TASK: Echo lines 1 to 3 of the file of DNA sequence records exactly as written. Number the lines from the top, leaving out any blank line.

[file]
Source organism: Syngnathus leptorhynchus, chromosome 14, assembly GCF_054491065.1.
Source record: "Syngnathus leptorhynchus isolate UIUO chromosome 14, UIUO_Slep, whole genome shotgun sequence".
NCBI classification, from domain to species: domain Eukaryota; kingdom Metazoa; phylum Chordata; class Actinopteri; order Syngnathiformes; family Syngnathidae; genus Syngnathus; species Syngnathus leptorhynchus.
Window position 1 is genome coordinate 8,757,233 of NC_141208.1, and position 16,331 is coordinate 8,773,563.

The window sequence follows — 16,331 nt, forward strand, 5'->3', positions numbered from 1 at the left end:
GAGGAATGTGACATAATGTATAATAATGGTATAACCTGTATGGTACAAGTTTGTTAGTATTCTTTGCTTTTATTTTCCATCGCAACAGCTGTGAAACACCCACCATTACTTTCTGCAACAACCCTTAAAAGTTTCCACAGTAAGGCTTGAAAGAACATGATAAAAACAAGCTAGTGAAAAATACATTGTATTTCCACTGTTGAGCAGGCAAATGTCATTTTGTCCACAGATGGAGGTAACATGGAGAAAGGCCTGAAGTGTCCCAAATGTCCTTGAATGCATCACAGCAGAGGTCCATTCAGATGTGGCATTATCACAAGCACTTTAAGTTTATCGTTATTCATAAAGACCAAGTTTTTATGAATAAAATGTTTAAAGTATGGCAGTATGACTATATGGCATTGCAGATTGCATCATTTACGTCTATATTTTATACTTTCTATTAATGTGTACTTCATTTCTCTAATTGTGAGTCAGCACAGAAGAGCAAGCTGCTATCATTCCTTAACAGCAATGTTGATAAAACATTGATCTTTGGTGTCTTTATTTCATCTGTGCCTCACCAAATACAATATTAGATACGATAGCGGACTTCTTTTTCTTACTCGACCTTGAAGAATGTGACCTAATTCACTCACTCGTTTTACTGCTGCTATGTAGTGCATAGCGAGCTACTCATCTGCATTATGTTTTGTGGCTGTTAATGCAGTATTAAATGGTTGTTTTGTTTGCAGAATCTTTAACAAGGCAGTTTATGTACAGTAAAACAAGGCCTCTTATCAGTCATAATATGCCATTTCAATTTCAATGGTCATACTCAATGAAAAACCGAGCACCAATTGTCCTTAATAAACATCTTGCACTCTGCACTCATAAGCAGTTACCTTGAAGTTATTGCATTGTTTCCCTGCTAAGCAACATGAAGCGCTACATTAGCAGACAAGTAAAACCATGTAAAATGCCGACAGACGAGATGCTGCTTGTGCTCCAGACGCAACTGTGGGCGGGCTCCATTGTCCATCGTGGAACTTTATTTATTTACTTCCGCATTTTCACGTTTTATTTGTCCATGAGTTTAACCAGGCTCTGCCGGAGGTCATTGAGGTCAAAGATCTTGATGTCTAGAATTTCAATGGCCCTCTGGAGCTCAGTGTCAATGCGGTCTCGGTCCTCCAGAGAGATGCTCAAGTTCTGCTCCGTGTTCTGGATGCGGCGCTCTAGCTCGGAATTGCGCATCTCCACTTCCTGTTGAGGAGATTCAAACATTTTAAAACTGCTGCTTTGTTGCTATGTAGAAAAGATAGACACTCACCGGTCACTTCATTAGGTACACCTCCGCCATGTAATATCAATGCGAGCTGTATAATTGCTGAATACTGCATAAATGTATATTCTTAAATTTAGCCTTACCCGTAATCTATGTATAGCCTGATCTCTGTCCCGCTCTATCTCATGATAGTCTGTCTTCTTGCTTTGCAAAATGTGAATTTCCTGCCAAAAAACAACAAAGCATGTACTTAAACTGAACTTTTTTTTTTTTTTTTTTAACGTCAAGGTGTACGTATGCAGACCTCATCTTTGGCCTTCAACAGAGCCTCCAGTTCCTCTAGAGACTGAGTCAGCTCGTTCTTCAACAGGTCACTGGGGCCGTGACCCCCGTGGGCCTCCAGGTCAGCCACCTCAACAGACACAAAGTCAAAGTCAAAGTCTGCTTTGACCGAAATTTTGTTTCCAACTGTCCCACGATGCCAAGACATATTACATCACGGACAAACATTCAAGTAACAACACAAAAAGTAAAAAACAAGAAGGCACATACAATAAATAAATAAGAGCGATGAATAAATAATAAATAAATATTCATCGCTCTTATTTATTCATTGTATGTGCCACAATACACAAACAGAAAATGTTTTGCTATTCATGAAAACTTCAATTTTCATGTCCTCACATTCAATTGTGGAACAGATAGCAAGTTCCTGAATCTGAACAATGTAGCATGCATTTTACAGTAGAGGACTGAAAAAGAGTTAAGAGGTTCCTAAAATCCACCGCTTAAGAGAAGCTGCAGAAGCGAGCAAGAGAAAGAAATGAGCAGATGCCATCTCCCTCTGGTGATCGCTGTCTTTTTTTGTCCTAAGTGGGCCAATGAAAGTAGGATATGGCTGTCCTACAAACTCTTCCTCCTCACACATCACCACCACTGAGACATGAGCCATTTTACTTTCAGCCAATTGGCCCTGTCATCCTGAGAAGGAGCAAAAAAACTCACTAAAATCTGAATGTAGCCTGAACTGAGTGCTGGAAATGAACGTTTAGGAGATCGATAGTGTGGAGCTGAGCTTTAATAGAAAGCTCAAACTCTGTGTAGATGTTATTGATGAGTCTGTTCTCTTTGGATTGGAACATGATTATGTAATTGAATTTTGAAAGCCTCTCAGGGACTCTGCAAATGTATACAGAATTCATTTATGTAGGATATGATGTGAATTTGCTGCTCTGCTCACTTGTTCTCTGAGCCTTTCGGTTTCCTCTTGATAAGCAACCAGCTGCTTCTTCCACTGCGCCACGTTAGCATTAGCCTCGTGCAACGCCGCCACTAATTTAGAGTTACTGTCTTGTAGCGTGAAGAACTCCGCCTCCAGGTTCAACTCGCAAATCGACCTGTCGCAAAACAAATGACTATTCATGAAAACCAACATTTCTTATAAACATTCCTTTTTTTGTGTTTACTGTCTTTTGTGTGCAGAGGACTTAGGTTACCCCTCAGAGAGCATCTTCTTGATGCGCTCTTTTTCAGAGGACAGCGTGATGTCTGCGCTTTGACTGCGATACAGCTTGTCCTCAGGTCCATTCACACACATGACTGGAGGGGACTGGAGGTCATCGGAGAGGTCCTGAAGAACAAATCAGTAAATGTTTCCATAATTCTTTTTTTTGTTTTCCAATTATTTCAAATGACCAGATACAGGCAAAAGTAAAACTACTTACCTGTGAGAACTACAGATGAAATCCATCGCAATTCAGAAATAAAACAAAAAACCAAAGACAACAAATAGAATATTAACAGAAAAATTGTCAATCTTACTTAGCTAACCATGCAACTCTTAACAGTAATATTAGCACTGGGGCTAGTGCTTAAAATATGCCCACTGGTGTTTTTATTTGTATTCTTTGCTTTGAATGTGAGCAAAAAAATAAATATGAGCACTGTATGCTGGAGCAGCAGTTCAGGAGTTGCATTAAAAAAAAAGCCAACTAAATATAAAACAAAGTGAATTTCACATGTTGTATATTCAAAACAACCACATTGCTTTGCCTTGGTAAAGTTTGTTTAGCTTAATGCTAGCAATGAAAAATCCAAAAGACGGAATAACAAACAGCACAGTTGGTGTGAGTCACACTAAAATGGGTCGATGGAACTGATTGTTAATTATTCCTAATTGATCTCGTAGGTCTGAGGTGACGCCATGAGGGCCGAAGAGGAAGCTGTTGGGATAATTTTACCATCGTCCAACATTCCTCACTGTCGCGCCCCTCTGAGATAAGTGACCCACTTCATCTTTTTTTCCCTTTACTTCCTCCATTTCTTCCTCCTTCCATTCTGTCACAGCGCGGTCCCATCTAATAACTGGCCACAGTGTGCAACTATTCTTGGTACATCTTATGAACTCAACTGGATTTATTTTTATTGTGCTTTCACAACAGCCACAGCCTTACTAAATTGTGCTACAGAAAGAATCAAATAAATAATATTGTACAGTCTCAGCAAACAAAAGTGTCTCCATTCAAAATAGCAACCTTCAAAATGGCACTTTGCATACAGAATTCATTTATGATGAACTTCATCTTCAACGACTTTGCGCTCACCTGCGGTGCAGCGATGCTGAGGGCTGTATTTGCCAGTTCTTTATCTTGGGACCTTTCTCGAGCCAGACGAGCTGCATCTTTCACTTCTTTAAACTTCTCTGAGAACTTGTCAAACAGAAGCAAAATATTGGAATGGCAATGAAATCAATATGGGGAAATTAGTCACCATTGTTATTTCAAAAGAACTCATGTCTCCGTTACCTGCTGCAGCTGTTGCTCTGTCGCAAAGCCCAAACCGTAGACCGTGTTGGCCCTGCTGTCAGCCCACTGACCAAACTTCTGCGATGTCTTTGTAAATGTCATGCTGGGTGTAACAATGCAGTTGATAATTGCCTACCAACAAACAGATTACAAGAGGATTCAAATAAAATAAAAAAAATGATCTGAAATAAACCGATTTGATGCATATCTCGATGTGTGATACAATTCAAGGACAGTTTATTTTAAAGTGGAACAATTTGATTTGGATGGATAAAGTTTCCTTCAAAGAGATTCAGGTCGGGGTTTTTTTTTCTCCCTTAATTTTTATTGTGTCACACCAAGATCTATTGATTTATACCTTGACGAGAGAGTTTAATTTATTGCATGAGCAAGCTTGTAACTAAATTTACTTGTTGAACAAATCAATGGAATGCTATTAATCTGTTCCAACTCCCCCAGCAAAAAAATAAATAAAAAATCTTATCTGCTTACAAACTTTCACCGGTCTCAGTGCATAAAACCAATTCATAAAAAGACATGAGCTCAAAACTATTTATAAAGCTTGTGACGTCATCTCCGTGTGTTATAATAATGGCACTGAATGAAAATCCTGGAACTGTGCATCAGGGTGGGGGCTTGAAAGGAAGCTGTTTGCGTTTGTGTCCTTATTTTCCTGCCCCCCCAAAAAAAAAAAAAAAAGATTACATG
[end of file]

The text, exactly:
Source organism: Syngnathus leptorhynchus, chromosome 14, assembly GCF_054491065.1.
Source record: "Syngnathus leptorhynchus isolate UIUO chromosome 14, UIUO_Slep, whole genome shotgun sequence".
NCBI classification, from domain to species: domain Eukaryota; kingdom Metazoa; phylum Chordata; class Actinopteri; order Syngnathiformes; family Syngnathidae; genus Syngnathus; species Syngnathus leptorhynchus.